Whilst acknowledging that social media is clearly not for anyone, the next stage is to encourage those who are “offline” and haven’t quite realised its potential, with an education campaign through traditional means and surgical associations. Indeed, many associations have shown interest in getting involved.
It’s really interesting to hear about how you are using Twitter as a collaboration tool. Of all the many social platforms out there, which do you enjoy using the most?
RB: Undoubtedly Twitter – conversation is focused (in its 140 character limits) and by its nature is less formal, easy to understand and highly collaborative. It also has its own particular brand of humour and culture – some of which takes a little getting used to.
Twitter is my favourite too. I see it as THE place for healthcare conversations. Which topics particularly interest you? Do you take part in any specific twitter chats?
RB: I have a keen interest in medical technology and mobile apps and have spoken widely on regulation and potential dangers within this field. There are often mobile health chats that are very interesting to engage with. In colorectal surgery there are a series of professional “Twitter chats” planned in the coming year and I look forward to either being involved or watching their progress. The key will be to provide a supportive atmosphere and encourage a diverse and enthusiastic engagement and conversation.
I know you are keen to get more healthcare professionals involved in social media. What advice would you give someone just starting out on social media?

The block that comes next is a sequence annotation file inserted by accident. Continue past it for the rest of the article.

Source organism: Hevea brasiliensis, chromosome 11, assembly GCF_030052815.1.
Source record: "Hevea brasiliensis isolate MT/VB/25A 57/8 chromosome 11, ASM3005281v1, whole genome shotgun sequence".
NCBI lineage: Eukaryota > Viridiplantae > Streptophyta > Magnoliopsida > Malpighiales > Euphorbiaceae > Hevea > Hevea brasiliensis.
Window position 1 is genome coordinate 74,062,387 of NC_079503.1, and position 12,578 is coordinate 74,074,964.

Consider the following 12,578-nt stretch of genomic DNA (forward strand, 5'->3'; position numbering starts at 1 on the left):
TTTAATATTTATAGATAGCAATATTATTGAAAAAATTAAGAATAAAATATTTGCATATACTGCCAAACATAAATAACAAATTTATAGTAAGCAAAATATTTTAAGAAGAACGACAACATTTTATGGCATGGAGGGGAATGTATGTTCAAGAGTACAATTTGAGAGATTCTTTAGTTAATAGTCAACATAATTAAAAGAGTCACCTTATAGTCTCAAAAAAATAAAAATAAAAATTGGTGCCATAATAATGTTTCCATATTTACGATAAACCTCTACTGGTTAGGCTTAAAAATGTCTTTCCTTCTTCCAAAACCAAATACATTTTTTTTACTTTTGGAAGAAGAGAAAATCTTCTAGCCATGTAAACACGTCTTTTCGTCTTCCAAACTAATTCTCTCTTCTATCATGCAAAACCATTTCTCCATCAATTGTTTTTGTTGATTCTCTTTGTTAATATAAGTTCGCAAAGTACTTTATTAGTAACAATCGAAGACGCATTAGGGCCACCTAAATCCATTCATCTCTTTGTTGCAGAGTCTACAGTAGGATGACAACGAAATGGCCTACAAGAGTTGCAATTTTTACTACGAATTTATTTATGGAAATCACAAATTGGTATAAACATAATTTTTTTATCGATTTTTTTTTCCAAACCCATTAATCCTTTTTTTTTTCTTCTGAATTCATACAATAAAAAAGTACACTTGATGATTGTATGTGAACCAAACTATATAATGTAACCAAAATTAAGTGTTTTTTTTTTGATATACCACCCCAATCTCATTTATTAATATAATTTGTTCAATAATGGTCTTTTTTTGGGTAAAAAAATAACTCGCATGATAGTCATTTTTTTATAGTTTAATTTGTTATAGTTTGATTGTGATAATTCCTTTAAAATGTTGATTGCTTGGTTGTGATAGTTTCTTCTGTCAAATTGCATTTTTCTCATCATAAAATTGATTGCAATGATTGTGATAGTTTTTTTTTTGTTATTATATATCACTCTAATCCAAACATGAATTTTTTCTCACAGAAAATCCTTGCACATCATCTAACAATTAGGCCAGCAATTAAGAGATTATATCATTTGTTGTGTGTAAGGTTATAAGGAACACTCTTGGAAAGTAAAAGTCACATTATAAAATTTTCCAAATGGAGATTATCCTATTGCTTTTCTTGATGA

Don’t expect results immediately, and have patience – it takes time to learn the language and culture of social media and build strong connections. I also really like the 12 words of advice from Farris Timimi MD, the medical director for the Mayo Clinic Center For Social Media, “Don’t lie, don’t pry, don’t cheat, can’t delete, don’t steal, don’t reveal”. Stay true to this and you will rarely go wrong.
Finally, would you like to share a favourite quote with us?
A favourite and one I think is relevant here, attributed to Grace Murray Hopper is
“The most dangerous phrase in the language is “we’ve always done it this way!”
I think this applies equally to surgery, the NHS, and innovators everywhere.
Thanks Richard for taking the time to share so generously with us your thoughts on using social media in your work. It’s been illuminating and inspiring.
Follow Richard on Twitter @researchactive